Iraq to repatriate 500 families from Syrian camp holding thousands with ties to ISIS

Families held in northern Syria's sprawling al-Hol camp prepare to be transfered to another location. (Photo: Kurdistan 24)
Families held in northern Syria's sprawling al-Hol camp prepare to be transfered to another location. (Photo: Kurdistan 24)

ERBIL (Kurdistan 24) – Preparations are underway for Baghdad to repatriate 500 families, the Iraqi parents of which are suspected of affiliation to the Islamic State, three years after initial plans to transfer them stalled, said a spokesperson for the Kurdish-led self-administration in northeastern Syria after meeting with an Iraqi delegation on the matter.

“They reached an agreement that 500 Iraqi families from al-Hol Camp be repatriated back to their country in multiple phases,” Luqman Ahmi said in an interview with Kurdistan 24 on Wednesday.

"The Self Administration of North and East Syria has always appealed to international states to repatriate their citizens from al-Hol Camp,” he added.

Two years ago 1,700 families at al-Hol registered with the United Nations for future voluntary repatriation to their home countries.

Also on Wednesday, an official from the camp’s departure office told the Syrian Kurdish Hawar news agency (ANHA), “Now, identities of those referred to the Iraqi Government in 2018 are under verification.”

“After verification and receiving security permission,” he continued, “100 families would exit the camp in the coming days, until all the 500 families exit.”

The Iraqi government previously made plans to bring home as many as 30,000 Iraqis who were captured in 2019 within the last territory Kurdish forces liberated from the extremist organization in Syria.

Iraqi officials intended to create a new camp in the al-Amla area of Nineveh province’s al-Zummar subdistrict, but that seemingly fell through and there was no new information about the camp after Iraq began to close camps for displaced civilians last year.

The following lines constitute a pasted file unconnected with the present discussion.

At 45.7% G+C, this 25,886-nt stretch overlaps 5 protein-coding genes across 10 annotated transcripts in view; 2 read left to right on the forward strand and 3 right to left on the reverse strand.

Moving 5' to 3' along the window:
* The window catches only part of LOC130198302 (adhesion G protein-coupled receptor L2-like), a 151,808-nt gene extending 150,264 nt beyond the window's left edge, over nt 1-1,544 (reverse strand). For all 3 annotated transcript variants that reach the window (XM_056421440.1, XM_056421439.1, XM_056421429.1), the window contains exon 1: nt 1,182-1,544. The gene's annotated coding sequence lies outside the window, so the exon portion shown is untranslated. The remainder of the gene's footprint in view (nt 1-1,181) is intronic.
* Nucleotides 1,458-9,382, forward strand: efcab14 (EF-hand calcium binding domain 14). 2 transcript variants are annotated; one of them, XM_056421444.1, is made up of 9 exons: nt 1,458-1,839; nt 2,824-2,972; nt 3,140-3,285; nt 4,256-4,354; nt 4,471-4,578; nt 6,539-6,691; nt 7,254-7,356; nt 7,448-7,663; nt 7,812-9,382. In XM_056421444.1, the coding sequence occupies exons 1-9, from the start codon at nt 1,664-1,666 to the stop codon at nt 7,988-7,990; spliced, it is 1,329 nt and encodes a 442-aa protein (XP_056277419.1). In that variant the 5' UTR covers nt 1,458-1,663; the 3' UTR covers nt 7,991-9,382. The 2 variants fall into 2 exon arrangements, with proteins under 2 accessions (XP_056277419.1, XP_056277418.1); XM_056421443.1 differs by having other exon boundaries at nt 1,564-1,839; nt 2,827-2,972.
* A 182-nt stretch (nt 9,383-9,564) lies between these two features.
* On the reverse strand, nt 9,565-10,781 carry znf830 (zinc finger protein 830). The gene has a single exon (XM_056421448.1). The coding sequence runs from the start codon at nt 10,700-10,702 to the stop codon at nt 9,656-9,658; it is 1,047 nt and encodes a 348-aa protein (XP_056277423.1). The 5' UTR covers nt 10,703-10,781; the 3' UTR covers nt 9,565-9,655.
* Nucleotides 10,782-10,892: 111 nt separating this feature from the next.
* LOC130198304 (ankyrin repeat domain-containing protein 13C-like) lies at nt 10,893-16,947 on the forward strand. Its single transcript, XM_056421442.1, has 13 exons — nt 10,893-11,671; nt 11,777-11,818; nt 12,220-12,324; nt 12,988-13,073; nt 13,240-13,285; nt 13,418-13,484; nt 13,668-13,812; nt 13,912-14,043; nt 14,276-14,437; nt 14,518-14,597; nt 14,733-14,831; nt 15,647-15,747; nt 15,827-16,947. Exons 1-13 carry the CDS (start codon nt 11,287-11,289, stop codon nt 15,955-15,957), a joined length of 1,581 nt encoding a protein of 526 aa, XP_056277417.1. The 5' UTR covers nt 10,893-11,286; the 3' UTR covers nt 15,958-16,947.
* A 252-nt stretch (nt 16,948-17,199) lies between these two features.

ANHA reported that no Iraqis had been repatriated since 2018.

In March, Syrian Democratic Forces (SDF) commander Mazloum Abdi called on foreign countries to take back their citizens from Syria and provide more humanitarian support to the sprawling al-Hol camp near Hasakah after the Asayish and SDF launched the operation to weed out Islamic State cells from the camp amid a slew of assassinations and other violence.

On April 2, the Asayish General Command announced the arrest of 125 Islamic State suspects after ending the first phase of the al-Hol campaign. Earlier this week, the SDF said it captured a senior Islamic State member.

The majority of al-Hol’s over 60,000 residents are Iraqis and Syrians, but the camp also includes a large number of foreign residents thought to be tied to the Islamic State.

Local authorities decided in early October to expedite the departure of displaced Syrian families from al-Hol as part of a new program, but the Iraqi government had refused to repatriate most Iraqis living in the camp.

Acting Special Envoy for the Global Coalition to Defeat ISIS John Godfrey told reporters on March 29 that they would work with the Iraqi government to move back the 30,000 Iraqis in al-Hol “as expeditiously and responsibly as we can.”

Editing by John J. Catherine